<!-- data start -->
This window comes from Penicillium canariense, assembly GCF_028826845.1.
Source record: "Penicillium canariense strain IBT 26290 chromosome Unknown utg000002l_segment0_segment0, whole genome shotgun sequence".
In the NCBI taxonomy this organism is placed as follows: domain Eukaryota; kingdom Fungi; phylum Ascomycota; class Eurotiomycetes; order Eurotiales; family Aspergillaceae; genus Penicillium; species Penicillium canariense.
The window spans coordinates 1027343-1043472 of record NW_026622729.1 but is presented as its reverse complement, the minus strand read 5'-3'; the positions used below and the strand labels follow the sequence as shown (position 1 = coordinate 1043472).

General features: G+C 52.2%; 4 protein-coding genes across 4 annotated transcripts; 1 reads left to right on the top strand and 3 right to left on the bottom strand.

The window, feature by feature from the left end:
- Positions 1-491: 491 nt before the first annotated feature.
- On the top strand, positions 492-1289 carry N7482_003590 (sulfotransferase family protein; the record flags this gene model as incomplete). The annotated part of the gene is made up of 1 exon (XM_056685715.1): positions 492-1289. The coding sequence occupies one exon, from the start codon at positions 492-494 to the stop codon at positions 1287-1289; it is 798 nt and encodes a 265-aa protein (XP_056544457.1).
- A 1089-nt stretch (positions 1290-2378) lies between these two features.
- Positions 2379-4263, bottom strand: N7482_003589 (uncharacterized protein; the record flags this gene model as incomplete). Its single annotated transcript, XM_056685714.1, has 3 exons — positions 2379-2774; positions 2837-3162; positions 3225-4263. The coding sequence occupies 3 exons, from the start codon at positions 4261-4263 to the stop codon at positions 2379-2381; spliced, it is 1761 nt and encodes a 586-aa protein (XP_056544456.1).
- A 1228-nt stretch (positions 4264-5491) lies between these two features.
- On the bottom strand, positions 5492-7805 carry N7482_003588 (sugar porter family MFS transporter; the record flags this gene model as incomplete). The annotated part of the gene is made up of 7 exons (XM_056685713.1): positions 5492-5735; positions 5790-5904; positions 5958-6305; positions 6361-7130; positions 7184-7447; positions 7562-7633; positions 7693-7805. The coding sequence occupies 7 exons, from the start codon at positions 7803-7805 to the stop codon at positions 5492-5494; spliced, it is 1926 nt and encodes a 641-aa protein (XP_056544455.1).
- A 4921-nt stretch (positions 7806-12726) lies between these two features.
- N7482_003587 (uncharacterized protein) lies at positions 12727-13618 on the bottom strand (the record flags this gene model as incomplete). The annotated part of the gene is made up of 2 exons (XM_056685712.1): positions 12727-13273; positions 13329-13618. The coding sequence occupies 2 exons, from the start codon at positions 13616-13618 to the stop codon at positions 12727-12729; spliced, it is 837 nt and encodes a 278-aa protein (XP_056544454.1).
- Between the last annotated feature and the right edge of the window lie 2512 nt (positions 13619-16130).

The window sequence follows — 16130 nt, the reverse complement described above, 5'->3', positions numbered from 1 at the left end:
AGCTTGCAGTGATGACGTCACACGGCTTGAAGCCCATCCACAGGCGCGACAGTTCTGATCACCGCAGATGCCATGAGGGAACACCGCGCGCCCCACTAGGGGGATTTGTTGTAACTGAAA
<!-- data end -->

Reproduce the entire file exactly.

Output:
This window comes from Penicillium canariense, assembly GCF_028826845.1.
Source record: "Penicillium canariense strain IBT 26290 chromosome Unknown utg000002l_segment0_segment0, whole genome shotgun sequence".
In the NCBI taxonomy this organism is placed as follows: domain Eukaryota; kingdom Fungi; phylum Ascomycota; class Eurotiomycetes; order Eurotiales; family Aspergillaceae; genus Penicillium; species Penicillium canariense.
The window spans coordinates 1027343-1043472 of record NW_026622729.1 but is presented as its reverse complement, the minus strand read 5'-3'; the positions used below and the strand labels follow the sequence as shown (position 1 = coordinate 1043472).

General features: G+C 52.2%; 4 protein-coding genes across 4 annotated transcripts; 1 reads left to right on the top strand and 3 right to left on the bottom strand.

The window, feature by feature from the left end:
- Positions 1-491: 491 nt before the first annotated feature.
- On the top strand, positions 492-1289 carry N7482_003590 (sulfotransferase family protein; the record flags this gene model as incomplete). The annotated part of the gene is made up of 1 exon (XM_056685715.1): positions 492-1289. The coding sequence occupies one exon, from the start codon at positions 492-494 to the stop codon at positions 1287-1289; it is 798 nt and encodes a 265-aa protein (XP_056544457.1).
- A 1089-nt stretch (positions 1290-2378) lies between these two features.
- Positions 2379-4263, bottom strand: N7482_003589 (uncharacterized protein; the record flags this gene model as incomplete). Its single annotated transcript, XM_056685714.1, has 3 exons — positions 2379-2774; positions 2837-3162; positions 3225-4263. The coding sequence occupies 3 exons, from the start codon at positions 4261-4263 to the stop codon at positions 2379-2381; spliced, it is 1761 nt and encodes a 586-aa protein (XP_056544456.1).
- A 1228-nt stretch (positions 4264-5491) lies between these two features.
- On the bottom strand, positions 5492-7805 carry N7482_003588 (sugar porter family MFS transporter; the record flags this gene model as incomplete). The annotated part of the gene is made up of 7 exons (XM_056685713.1): positions 5492-5735; positions 5790-5904; positions 5958-6305; positions 6361-7130; positions 7184-7447; positions 7562-7633; positions 7693-7805. The coding sequence occupies 7 exons, from the start codon at positions 7803-7805 to the stop codon at positions 5492-5494; spliced, it is 1926 nt and encodes a 641-aa protein (XP_056544455.1).
- A 4921-nt stretch (positions 7806-12726) lies between these two features.
- N7482_003587 (uncharacterized protein) lies at positions 12727-13618 on the bottom strand (the record flags this gene model as incomplete). The annotated part of the gene is made up of 2 exons (XM_056685712.1): positions 12727-13273; positions 13329-13618. The coding sequence occupies 2 exons, from the start codon at positions 13616-13618 to the stop codon at positions 12727-12729; spliced, it is 837 nt and encodes a 278-aa protein (XP_056544454.1).
- Between the last annotated feature and the right edge of the window lie 2512 nt (positions 13619-16130).

The window sequence follows — 16130 nt, the reverse complement described above, 5'->3', positions numbered from 1 at the left end:
AGCTTGCAGTGATGACGTCACACGGCTTGAAGCCCATCCACAGGCGCGACAGTTCTGATCACCGCAGATGCCATGAGGGAACACCGCGCGCCCCACTAGGGGGATTTGTTGTAACTGAAA